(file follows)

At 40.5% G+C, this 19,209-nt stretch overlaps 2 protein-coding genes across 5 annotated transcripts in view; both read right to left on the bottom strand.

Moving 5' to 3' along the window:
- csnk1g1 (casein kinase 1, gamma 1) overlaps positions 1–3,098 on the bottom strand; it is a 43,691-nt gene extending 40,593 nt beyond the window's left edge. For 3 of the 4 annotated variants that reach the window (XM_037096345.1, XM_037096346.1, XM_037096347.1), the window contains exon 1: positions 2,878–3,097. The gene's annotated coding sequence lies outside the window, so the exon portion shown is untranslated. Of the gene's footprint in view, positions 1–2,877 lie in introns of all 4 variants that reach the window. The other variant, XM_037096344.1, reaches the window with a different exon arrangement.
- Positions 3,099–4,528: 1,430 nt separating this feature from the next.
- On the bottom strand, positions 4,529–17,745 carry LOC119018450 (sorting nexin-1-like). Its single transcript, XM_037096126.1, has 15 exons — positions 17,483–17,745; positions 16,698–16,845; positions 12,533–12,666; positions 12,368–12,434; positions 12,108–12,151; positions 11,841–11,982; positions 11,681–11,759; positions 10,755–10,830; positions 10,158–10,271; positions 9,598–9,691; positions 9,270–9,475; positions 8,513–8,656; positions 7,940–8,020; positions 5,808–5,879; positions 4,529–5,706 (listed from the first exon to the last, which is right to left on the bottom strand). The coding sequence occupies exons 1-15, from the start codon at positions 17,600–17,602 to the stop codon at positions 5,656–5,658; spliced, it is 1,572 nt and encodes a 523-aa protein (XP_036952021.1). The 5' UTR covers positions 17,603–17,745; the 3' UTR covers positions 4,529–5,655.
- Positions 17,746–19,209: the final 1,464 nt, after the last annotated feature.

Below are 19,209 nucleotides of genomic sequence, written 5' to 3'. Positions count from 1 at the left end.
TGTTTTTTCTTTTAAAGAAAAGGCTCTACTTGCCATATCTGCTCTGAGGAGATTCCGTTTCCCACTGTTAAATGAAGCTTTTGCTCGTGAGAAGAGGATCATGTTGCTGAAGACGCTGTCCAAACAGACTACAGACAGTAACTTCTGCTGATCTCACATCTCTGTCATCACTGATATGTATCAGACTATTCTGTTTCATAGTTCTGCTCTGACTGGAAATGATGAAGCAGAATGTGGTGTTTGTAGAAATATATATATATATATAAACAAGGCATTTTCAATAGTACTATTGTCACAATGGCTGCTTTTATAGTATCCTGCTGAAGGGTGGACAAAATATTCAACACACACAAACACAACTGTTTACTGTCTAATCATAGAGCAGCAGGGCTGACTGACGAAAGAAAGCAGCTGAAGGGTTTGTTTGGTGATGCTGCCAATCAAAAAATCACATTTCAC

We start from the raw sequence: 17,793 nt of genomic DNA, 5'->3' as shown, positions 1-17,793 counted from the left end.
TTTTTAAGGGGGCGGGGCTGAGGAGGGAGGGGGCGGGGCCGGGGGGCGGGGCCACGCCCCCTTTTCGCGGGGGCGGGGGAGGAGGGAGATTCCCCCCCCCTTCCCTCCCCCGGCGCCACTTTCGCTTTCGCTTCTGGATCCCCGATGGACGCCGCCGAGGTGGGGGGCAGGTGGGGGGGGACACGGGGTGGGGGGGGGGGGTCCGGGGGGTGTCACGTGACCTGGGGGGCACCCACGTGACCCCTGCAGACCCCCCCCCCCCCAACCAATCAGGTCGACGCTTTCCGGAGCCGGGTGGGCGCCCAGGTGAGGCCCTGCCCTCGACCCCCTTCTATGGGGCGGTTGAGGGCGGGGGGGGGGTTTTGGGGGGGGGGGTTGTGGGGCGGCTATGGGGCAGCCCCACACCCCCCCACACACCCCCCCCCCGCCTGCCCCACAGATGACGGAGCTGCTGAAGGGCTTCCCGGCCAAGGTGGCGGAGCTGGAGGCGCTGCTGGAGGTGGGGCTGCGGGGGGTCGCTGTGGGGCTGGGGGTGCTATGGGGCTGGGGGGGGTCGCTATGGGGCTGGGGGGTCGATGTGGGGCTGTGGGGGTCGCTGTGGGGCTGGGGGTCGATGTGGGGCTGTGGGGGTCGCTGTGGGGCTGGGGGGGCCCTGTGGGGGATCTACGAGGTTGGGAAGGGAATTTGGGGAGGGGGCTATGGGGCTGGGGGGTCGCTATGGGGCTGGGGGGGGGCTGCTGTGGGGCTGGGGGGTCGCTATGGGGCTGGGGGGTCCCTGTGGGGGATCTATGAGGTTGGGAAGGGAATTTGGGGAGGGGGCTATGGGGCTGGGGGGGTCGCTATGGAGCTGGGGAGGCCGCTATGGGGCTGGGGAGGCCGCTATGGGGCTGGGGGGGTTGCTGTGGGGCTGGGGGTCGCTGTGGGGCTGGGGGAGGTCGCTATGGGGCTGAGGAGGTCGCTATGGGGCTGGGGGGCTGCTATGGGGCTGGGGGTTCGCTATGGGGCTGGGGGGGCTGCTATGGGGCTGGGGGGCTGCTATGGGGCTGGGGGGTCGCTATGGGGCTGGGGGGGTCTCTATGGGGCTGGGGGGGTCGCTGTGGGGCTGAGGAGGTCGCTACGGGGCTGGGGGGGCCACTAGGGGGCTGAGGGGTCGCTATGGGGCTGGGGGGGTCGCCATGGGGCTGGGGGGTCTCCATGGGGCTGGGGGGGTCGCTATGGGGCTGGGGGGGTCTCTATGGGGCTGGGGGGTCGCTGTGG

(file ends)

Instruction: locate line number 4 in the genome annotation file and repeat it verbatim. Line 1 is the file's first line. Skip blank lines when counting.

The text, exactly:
- Positions 3,099–4,528: 1,430 nt separating this feature from the next.